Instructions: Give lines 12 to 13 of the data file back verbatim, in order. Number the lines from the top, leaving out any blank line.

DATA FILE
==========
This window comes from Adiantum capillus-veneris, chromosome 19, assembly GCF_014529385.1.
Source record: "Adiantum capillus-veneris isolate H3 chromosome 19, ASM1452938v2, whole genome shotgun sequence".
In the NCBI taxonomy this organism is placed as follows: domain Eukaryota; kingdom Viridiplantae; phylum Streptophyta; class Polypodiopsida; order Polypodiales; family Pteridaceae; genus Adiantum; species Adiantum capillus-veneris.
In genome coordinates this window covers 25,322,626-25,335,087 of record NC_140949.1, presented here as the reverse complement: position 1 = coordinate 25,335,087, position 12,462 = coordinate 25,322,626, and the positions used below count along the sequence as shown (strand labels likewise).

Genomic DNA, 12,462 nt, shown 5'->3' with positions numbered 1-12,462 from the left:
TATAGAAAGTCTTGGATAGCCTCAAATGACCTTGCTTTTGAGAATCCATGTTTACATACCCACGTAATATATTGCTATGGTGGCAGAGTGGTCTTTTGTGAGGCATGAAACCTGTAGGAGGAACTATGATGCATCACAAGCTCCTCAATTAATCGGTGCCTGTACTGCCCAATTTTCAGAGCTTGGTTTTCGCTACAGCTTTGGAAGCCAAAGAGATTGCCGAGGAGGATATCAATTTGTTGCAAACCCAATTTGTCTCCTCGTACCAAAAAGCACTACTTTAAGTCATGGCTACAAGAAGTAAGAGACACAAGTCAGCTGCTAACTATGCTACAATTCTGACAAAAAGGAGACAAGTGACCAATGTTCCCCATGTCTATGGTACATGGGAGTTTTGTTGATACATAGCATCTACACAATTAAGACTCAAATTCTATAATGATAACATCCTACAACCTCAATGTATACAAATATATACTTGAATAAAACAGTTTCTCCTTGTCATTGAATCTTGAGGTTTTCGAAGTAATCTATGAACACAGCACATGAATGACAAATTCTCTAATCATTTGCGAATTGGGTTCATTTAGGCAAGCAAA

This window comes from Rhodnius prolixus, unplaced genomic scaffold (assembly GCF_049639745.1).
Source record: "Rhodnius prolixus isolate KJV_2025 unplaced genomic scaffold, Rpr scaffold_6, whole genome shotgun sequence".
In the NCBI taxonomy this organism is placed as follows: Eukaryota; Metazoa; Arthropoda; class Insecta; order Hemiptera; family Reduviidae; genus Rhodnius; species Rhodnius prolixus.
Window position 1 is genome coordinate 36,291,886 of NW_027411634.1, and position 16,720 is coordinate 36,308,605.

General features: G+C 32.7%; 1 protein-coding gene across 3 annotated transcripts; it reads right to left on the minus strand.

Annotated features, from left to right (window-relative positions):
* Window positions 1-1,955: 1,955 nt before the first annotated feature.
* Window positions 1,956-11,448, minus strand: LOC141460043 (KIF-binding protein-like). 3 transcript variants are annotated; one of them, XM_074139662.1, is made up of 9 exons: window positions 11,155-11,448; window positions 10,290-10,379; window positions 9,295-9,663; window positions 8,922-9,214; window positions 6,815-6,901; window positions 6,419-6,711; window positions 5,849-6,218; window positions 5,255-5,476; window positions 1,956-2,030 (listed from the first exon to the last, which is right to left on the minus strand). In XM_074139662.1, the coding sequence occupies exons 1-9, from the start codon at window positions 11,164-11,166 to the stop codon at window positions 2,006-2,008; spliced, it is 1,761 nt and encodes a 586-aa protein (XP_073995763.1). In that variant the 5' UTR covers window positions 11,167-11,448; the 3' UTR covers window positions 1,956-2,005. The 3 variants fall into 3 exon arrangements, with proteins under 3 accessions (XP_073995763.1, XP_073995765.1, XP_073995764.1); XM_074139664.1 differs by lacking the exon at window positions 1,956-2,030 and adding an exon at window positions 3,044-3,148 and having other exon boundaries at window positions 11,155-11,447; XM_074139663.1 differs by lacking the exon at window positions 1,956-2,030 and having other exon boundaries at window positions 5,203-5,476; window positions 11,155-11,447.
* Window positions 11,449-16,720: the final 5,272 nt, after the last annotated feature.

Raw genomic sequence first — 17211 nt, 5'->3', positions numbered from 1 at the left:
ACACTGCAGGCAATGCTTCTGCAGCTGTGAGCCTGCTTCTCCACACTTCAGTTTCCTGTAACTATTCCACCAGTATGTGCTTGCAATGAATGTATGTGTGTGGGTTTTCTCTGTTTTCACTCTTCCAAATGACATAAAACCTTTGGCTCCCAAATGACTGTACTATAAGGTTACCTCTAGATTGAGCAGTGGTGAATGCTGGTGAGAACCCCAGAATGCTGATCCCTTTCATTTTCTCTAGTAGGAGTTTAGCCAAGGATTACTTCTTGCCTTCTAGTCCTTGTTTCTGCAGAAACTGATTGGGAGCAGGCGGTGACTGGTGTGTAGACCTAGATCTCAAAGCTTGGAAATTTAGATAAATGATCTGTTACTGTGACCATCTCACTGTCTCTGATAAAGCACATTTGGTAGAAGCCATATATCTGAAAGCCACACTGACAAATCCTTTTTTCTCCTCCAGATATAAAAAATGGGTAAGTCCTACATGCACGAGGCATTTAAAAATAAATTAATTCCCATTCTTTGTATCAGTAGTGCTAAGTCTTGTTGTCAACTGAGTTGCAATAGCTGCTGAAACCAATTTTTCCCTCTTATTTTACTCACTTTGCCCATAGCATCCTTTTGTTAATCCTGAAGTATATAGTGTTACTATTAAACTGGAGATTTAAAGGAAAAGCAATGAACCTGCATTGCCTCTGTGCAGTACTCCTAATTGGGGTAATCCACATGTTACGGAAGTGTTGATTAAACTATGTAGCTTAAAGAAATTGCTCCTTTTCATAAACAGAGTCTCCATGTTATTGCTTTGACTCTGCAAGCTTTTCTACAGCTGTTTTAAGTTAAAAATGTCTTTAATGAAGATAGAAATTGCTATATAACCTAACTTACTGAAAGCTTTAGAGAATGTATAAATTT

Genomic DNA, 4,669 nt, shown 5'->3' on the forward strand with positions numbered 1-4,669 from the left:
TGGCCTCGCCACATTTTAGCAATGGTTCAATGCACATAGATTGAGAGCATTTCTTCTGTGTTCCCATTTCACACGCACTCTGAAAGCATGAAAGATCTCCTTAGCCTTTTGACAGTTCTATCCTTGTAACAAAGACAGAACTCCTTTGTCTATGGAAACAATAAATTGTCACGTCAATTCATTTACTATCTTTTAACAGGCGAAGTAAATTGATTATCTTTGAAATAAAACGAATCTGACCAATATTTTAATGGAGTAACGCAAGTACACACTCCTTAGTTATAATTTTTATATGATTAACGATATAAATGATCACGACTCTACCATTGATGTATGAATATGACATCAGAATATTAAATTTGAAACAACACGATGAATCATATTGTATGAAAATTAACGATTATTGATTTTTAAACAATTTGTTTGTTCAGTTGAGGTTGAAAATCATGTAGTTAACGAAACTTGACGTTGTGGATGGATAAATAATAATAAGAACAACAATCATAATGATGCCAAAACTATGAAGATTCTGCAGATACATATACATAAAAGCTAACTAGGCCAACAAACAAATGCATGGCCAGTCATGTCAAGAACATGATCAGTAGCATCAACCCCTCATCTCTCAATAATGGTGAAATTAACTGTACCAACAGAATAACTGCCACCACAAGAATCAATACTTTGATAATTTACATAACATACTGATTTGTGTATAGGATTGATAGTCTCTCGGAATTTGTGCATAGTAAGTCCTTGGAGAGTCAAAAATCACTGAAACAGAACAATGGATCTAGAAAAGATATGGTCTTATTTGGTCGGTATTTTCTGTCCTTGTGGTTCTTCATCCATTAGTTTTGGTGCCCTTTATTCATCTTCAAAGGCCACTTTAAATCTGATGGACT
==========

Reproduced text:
Annotated features, from left to right (window-relative positions):
* Window positions 1-1,955: 1,955 nt before the first annotated feature.